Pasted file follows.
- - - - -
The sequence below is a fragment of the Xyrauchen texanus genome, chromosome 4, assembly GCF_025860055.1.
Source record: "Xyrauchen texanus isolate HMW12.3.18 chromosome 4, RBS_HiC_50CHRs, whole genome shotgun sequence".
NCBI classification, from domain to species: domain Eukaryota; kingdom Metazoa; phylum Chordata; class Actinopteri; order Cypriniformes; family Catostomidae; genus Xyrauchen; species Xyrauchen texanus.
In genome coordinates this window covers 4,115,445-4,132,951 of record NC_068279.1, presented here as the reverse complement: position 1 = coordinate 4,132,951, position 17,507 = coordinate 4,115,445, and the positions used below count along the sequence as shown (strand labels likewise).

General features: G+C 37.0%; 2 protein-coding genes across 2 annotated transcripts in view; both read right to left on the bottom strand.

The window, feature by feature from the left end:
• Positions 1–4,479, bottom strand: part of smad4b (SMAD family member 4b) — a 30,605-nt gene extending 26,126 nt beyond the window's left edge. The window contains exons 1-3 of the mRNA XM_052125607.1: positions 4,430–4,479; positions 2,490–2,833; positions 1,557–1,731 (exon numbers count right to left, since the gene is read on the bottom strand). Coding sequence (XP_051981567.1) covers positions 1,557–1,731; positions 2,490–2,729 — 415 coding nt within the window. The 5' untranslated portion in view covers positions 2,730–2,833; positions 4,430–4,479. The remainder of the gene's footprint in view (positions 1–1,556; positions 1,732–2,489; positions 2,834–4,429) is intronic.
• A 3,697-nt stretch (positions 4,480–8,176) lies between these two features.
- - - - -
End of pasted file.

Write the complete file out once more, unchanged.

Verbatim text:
The sequence below is a fragment of the Xyrauchen texanus genome, chromosome 4, assembly GCF_025860055.1.
Source record: "Xyrauchen texanus isolate HMW12.3.18 chromosome 4, RBS_HiC_50CHRs, whole genome shotgun sequence".
NCBI classification, from domain to species: domain Eukaryota; kingdom Metazoa; phylum Chordata; class Actinopteri; order Cypriniformes; family Catostomidae; genus Xyrauchen; species Xyrauchen texanus.
In genome coordinates this window covers 4,115,445-4,132,951 of record NC_068279.1, presented here as the reverse complement: position 1 = coordinate 4,132,951, position 17,507 = coordinate 4,115,445, and the positions used below count along the sequence as shown (strand labels likewise).

General features: G+C 37.0%; 2 protein-coding genes across 2 annotated transcripts in view; both read right to left on the bottom strand.

The window, feature by feature from the left end:
• Positions 1–4,479, bottom strand: part of smad4b (SMAD family member 4b) — a 30,605-nt gene extending 26,126 nt beyond the window's left edge. The window contains exons 1-3 of the mRNA XM_052125607.1: positions 4,430–4,479; positions 2,490–2,833; positions 1,557–1,731 (exon numbers count right to left, since the gene is read on the bottom strand). Coding sequence (XP_051981567.1) covers positions 1,557–1,731; positions 2,490–2,729 — 415 coding nt within the window. The 5' untranslated portion in view covers positions 2,730–2,833; positions 4,430–4,479. The remainder of the gene's footprint in view (positions 1–1,556; positions 1,732–2,489; positions 2,834–4,429) is intronic.
• A 3,697-nt stretch (positions 4,480–8,176) lies between these two features.